Story Notes:
"Lost Hearts"

(from Ghosts & Scholars 10.)

In 1987, Oxford World's Classics published Casting the Runes and Other Ghost Stories, a collection of twenty-one tales by M.R. James with excellent notes by Michael Cox. Twelve stories were excluded from the volume, so twelve stories remained unannotated until I began this series of notes in G&S 10. The tales were dealt with in the order in which they appear in the Collected Ghost Stories, and the page/line references were to the Penguin Complete Ghost Stories of M.R. James (1984) although they should be comprehensible even with a different edition. The notes for "Lost Hearts" were compiled with the help of David Rowlands, John Alfred Taylor and Ron Weighell. I intend to add all the Story Notes to the G&S Archive in due course.

"Lost Hearts" was written some time between July 1892, when James visited his brother "Ber" (Herbert Ellison Rhodes James) in Ireland, and October 1893, when it was read to the Chitchat Society in Cambridge. Though "Lost Hearts" had been published in the December 1895 Pall Mall Magazine, MRJ told James McBryde "I don't much care about it", and included it in Ghost Stories of an Antiquary (1904) only when Edward Arnold insisted on more stories to fill out the book (Michael Cox, M.R. James: An Informal Portrait, Oxford 1983, pp.136-37). Montague Summers, on the other hand, considered it to be one of MRJ's "best stories".

"Lost Hearts" has twice been dramatised for television; first in the Mystery and Imagination series on ITV, when Freddie Jones played Abney and Megs Jenkins Mrs Bunch (March 5th, 1966); second in the BBC's series of Christmas MRJ plays, when Joseph O'Connor played Abney (December 1973).

p.21, l.2: Aswarby Hall was a real place, some four miles south of Sleaford in Lincolnshire (Ordnance Survey Map Ref.: 53065400). It is now largely demolished. The use of actual locations without disguise can have surprising aftermaths; soon after Ghost Stories of an Antiquary appeared, MRJ received a letter from the neighbourhood of Aswarby Hall asking "are these stories real?" (Cox, Ibid, p.142).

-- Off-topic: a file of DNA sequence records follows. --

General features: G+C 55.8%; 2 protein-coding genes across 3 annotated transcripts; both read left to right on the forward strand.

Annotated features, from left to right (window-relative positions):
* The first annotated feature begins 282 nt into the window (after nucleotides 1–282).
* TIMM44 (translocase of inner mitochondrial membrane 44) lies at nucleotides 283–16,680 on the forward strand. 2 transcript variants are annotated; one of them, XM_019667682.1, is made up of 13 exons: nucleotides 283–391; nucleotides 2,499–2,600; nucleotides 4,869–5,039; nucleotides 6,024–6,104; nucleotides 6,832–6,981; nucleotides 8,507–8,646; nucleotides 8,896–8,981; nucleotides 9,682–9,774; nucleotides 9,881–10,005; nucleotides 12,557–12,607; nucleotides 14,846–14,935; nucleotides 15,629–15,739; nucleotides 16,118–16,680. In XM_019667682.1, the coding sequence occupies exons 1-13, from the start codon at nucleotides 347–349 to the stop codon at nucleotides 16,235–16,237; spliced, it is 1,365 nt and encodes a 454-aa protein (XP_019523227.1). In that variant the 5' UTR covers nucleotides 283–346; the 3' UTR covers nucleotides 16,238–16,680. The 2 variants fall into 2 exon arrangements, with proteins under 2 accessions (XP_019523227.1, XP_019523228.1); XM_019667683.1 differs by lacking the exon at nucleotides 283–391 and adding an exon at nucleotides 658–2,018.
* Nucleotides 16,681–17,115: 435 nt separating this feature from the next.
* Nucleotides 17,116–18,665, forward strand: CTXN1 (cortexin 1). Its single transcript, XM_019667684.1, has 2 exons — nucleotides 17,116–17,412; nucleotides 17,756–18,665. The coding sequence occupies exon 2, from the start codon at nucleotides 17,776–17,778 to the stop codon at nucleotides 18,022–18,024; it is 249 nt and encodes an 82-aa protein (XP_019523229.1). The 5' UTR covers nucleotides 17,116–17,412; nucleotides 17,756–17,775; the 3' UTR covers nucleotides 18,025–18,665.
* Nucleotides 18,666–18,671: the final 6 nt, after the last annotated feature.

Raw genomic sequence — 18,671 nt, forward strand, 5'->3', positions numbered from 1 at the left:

p.21, l.25: The character of Abney may well have been in part based on the real life Platonist, Thomas Taylor, one time friend and inspirer of William Blake. Apart from being the first man to translate the complete works of Plato into English, Taylor published many translations of and commentaries on the major works of the Neo-platonic, Orphic and Bacchic Mysteries; the very areas of Abney's expertise. In academic circles a legend, surely apocryphal, persisted to the effect that Taylor had performed a bloody sacrifice to the Ancient Gods at his home.

p.22, l.2: In the Rites of Mithras, the souls of worshippers who had led pious lives were elevated to the heights of heaven, becoming equal to the luminous gods, to which end a sacramental communion, offering parallels with the Eucharist, was consumed. Such rites were intended to promote purity, but Abney was by no means the first evil and callous individual to interpret them in murderously human terms. The Emperor Commodus (AD 161-192) put many men to death in his own version of Mithraic rites.

p.24, l.14-15: At the time of his visit to Ireland in 1892, James described the vaults of St Michan's as "horrid" and a "nightmare" (Cox, p.107).

p.24, l.33: Censorinus, a Roman grammarian of the third century AD, wrote De Die Natali uolumen illustre, discussing the connection between birth dates and the influence of the stars and one's genius.

p.25, l.40: The rat that could speak refers to the story of Chips and the rat from "Nurse's Stories", Chapter XV of Dickens' The Uncommercial Traveller.

p.27, l.3-11: Cox (p.6) suggests that in passages like the one beginning "The wind had fallen...", "...the images of (MRJ's) childhood surroundings emerge with renewed potency."

p.28, l.11: "orders of Spiritual beings who control the elemental forces": The Natural World was thought to be composed of four elements, earth, air, fire and water, having the elemental qualities of cold, dryness, heat and moisture. To each element was attributed a species of spirit: the Pigmies, the Sylphes, the Salamanders and the Nymphs respectively. Abney clearly sees them as intermediate intelligences between gods and men.

p.28, l.12-18: By saying "the author of the Clementine Recognitions", Mr Abney shows his awareness that the author of this near-romance was definitely not Clement of Rome, thus making his unblinking acceptance of Hermes Trismegistus as a source grotesquely humorous (needless to say no Hermetic book contains this recipe for near-divinity). The Clementine Recognitions give an additional detail of Simon Magus' use of the boy's spirit, in that Simon keeps his image in his bedchamber, probably as a trap or habitation for the ghost (Clementine Recognitions, Book II, Chapters 13 & 15; in Arcana Mundi, John Hopkins 1985, published in Britain by Crucible). There was at one time a tendency to treat Simon Magus as a purely symbolic figure, but more recent scholarship has moved towards the view that he was a historical figure who founded a definable school of Gnostic thought. It is, however, debatable whether the Simon Magus of the Acts of the Apostles is in fact the 'heresiarch' in question.

Copyright (c) 1988 Rosemary Pardoe.

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